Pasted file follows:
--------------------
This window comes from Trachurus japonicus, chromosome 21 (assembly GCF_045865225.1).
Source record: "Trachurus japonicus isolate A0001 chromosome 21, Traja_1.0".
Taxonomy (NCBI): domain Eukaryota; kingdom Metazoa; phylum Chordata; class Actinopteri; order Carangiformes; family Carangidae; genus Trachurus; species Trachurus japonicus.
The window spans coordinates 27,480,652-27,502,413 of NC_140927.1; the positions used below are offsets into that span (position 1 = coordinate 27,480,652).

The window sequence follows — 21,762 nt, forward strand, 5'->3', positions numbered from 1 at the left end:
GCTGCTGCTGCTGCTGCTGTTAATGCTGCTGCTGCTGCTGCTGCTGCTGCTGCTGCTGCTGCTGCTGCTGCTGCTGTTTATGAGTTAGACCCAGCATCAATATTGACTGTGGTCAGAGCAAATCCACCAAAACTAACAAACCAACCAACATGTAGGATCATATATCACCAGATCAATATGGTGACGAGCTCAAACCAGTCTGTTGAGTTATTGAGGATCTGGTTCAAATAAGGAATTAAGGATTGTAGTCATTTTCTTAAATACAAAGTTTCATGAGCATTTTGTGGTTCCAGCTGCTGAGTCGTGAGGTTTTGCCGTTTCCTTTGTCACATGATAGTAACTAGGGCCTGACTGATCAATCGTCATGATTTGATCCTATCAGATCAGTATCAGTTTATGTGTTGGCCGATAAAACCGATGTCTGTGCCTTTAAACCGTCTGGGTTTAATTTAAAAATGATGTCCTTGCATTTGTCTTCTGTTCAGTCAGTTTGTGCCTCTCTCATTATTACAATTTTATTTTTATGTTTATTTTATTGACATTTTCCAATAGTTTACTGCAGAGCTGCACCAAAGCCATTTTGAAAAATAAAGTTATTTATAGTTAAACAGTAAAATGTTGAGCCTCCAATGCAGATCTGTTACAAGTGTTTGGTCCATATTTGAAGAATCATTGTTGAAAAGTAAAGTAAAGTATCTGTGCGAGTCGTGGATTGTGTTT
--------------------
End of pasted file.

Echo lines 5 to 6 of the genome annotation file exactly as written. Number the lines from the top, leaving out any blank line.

The window sequence follows — 21,762 nt, forward strand, 5'->3', positions numbered from 1 at the left end:
GCTGCTGCTGCTGCTGCTGTTAATGCTGCTGCTGCTGCTGCTGCTGCTGCTGCTGCTGCTGCTGCTGCTGCTGCTGTTTATGAGTTAGACCCAGCATCAATATTGACTGTGGTCAGAGCAAATCCACCAAAACTAACAAACCAACCAACATGTAGGATCATATATCACCAGATCAATATGGTGACGAGCTCAAACCAGTCTGTTGAGTTATTGAGGATCTGGTTCAAATAAGGAATTAAGGATTGTAGTCATTTTCTTAAATACAAAGTTTCATGAGCATTTTGTGGTTCCAGCTGCTGAGTCGTGAGGTTTTGCCGTTTCCTTTGTCACATGATAGTAACTAGGGCCTGACTGATCAATCGTCATGATTTGATCCTATCAGATCAGTATCAGTTTATGTGTTGGCCGATAAAACCGATGTCTGTGCCTTTAAACCGTCTGGGTTTAATTTAAAAATGATGTCCTTGCATTTGTCTTCTGTTCAGTCAGTTTGTGCCTCTCTCATTATTACAATTTTATTTTTATGTTTATTTTATTGACATTTTCCAATAGTTTACTGCAGAGCTGCACCAAAGCCATTTTGAAAAATAAAGTTATTTATAGTTAAACAGTAAAATGTTGAGCCTCCAATGCAGATCTGTTACAAGTGTTTGGTCCATATTTGAAGAATCATTGTTGAAAAGTAAAGTAAAGTATCTGTGCGAGTCGTGGATTGTGTTT